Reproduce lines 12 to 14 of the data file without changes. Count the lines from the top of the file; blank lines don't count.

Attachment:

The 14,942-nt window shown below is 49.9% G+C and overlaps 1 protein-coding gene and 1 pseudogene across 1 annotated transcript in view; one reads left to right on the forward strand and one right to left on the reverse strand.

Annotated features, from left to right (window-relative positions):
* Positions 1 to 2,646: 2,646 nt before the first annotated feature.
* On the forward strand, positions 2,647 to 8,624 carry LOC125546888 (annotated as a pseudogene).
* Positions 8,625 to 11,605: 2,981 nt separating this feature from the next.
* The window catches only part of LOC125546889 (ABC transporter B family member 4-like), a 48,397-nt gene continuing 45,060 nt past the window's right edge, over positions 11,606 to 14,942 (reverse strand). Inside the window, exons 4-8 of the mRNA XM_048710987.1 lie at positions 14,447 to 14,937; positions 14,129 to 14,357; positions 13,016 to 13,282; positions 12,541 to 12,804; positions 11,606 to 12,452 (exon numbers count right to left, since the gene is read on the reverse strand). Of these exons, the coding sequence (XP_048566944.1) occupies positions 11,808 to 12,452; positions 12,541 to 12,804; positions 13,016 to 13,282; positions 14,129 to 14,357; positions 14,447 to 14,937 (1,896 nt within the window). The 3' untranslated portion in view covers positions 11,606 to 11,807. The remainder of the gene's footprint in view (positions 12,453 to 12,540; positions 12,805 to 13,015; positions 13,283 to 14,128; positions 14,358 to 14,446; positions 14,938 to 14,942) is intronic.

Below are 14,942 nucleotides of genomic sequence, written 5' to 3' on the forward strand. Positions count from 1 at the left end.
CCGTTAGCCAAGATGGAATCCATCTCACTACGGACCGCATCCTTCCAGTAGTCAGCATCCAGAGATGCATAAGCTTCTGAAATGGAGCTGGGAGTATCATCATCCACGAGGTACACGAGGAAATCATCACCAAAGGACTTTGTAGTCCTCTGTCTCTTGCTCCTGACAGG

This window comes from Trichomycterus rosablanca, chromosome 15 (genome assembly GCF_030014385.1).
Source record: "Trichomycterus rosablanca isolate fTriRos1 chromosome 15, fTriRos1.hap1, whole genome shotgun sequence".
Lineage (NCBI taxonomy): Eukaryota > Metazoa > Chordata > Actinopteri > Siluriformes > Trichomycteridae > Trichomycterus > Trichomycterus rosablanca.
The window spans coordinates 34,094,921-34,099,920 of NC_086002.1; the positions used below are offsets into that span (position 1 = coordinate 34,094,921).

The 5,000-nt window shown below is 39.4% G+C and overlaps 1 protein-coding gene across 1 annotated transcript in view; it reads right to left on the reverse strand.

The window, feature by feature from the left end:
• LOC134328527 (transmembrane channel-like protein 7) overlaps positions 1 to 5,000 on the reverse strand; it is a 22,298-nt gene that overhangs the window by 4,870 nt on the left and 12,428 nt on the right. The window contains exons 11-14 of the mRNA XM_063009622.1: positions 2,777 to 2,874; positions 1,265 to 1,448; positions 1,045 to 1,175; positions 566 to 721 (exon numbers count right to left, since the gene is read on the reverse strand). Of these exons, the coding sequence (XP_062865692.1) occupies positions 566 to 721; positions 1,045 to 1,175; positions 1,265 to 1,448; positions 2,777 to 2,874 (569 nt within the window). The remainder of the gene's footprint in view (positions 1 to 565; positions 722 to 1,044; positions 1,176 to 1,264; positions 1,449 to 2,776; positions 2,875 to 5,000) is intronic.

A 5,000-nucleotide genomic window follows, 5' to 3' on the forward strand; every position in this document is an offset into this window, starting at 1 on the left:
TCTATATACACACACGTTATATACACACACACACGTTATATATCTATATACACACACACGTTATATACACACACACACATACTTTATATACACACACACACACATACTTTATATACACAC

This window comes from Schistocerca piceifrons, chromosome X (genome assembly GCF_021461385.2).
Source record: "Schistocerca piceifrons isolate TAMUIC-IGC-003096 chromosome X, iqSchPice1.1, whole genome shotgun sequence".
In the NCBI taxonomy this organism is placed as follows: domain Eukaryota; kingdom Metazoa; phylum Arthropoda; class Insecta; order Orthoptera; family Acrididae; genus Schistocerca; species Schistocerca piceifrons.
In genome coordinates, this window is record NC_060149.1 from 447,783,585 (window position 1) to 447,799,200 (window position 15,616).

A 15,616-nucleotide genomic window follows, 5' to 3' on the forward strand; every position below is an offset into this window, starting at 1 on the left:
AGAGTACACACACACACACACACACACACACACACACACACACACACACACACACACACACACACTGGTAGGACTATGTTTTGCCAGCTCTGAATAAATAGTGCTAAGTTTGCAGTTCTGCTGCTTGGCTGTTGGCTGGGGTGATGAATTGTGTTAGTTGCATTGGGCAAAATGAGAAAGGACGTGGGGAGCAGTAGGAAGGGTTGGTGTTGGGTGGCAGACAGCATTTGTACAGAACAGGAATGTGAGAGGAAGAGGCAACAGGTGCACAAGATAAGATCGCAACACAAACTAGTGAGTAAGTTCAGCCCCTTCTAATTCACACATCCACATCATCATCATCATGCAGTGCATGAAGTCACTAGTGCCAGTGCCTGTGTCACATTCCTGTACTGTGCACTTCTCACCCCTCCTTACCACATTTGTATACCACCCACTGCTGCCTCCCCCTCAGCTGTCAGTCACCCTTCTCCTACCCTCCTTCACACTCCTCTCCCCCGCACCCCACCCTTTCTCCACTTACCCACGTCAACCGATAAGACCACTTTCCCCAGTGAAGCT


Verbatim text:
The window spans coordinates 34,094,921-34,099,920 of NC_086002.1; the positions used below are offsets into that span (position 1 = coordinate 34,094,921).

The 5,000-nt window shown below is 39.4% G+C and overlaps 1 protein-coding gene across 1 annotated transcript in view; it reads right to left on the reverse strand.

The window, feature by feature from the left end: